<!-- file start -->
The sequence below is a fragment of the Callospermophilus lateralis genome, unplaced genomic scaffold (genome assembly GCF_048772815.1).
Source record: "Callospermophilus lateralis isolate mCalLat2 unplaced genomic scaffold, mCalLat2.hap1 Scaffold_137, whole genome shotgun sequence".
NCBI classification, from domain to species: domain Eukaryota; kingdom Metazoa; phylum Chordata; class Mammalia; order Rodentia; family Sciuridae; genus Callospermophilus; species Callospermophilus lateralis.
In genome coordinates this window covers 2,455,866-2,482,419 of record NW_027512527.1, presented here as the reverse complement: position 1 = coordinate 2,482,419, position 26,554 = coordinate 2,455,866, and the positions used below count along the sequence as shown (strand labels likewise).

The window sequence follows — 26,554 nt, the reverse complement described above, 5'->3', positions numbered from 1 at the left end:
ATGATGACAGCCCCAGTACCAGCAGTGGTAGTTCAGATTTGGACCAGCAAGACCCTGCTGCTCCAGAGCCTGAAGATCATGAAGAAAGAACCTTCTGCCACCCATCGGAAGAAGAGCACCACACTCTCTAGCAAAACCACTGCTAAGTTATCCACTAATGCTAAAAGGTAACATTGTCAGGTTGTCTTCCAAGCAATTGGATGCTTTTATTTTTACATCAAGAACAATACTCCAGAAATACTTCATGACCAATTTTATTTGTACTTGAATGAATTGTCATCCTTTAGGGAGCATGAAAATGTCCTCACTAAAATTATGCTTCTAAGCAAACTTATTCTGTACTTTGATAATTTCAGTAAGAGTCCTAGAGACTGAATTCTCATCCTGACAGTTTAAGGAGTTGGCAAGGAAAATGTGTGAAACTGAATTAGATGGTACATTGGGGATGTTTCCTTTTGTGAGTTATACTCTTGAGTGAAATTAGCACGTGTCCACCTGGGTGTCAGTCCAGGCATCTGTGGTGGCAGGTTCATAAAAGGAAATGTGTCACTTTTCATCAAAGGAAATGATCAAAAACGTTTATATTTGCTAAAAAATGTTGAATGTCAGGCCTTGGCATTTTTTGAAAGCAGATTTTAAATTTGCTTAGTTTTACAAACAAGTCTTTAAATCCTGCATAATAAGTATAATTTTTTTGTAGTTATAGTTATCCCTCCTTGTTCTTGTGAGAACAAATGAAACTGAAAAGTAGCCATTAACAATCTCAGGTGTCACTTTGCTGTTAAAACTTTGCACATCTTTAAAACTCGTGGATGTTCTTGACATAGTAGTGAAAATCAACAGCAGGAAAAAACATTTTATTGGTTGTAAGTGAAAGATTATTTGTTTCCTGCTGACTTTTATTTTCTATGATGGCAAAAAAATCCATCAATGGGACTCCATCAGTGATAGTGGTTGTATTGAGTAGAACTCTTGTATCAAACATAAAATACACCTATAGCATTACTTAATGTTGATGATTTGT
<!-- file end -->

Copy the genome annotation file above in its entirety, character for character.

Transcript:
The sequence below is a fragment of the Callospermophilus lateralis genome, unplaced genomic scaffold (genome assembly GCF_048772815.1).
Source record: "Callospermophilus lateralis isolate mCalLat2 unplaced genomic scaffold, mCalLat2.hap1 Scaffold_137, whole genome shotgun sequence".
NCBI classification, from domain to species: domain Eukaryota; kingdom Metazoa; phylum Chordata; class Mammalia; order Rodentia; family Sciuridae; genus Callospermophilus; species Callospermophilus lateralis.
In genome coordinates this window covers 2,455,866-2,482,419 of record NW_027512527.1, presented here as the reverse complement: position 1 = coordinate 2,482,419, position 26,554 = coordinate 2,455,866, and the positions used below count along the sequence as shown (strand labels likewise).

The window sequence follows — 26,554 nt, the reverse complement described above, 5'->3', positions numbered from 1 at the left end:
ATGATGACAGCCCCAGTACCAGCAGTGGTAGTTCAGATTTGGACCAGCAAGACCCTGCTGCTCCAGAGCCTGAAGATCATGAAGAAAGAACCTTCTGCCACCCATCGGAAGAAGAGCACCACACTCTCTAGCAAAACCACTGCTAAGTTATCCACTAATGCTAAAAGGTAACATTGTCAGGTTGTCTTCCAAGCAATTGGATGCTTTTATTTTTACATCAAGAACAATACTCCAGAAATACTTCATGACCAATTTTATTTGTACTTGAATGAATTGTCATCCTTTAGGGAGCATGAAAATGTCCTCACTAAAATTATGCTTCTAAGCAAACTTATTCTGTACTTTGATAATTTCAGTAAGAGTCCTAGAGACTGAATTCTCATCCTGACAGTTTAAGGAGTTGGCAAGGAAAATGTGTGAAACTGAATTAGATGGTACATTGGGGATGTTTCCTTTTGTGAGTTATACTCTTGAGTGAAATTAGCACGTGTCCACCTGGGTGTCAGTCCAGGCATCTGTGGTGGCAGGTTCATAAAAGGAAATGTGTCACTTTTCATCAAAGGAAATGATCAAAAACGTTTATATTTGCTAAAAAATGTTGAATGTCAGGCCTTGGCATTTTTTGAAAGCAGATTTTAAATTTGCTTAGTTTTACAAACAAGTCTTTAAATCCTGCATAATAAGTATAATTTTTTTGTAGTTATAGTTATCCCTCCTTGTTCTTGTGAGAACAAATGAAACTGAAAAGTAGCCATTAACAATCTCAGGTGTCACTTTGCTGTTAAAACTTTGCACATCTTTAAAACTCGTGGATGTTCTTGACATAGTAGTGAAAATCAACAGCAGGAAAAAACATTTTATTGGTTGTAAGTGAAAGATTATTTGTTTCCTGCTGACTTTTATTTTCTATGATGGCAAAAAAATCCATCAATGGGACTCCATCAGTGATAGTGGTTGTATTGAGTAGAACTCTTGTATCAAACATAAAATACACCTATAGCATTACTTAATGTTGATGATTTGT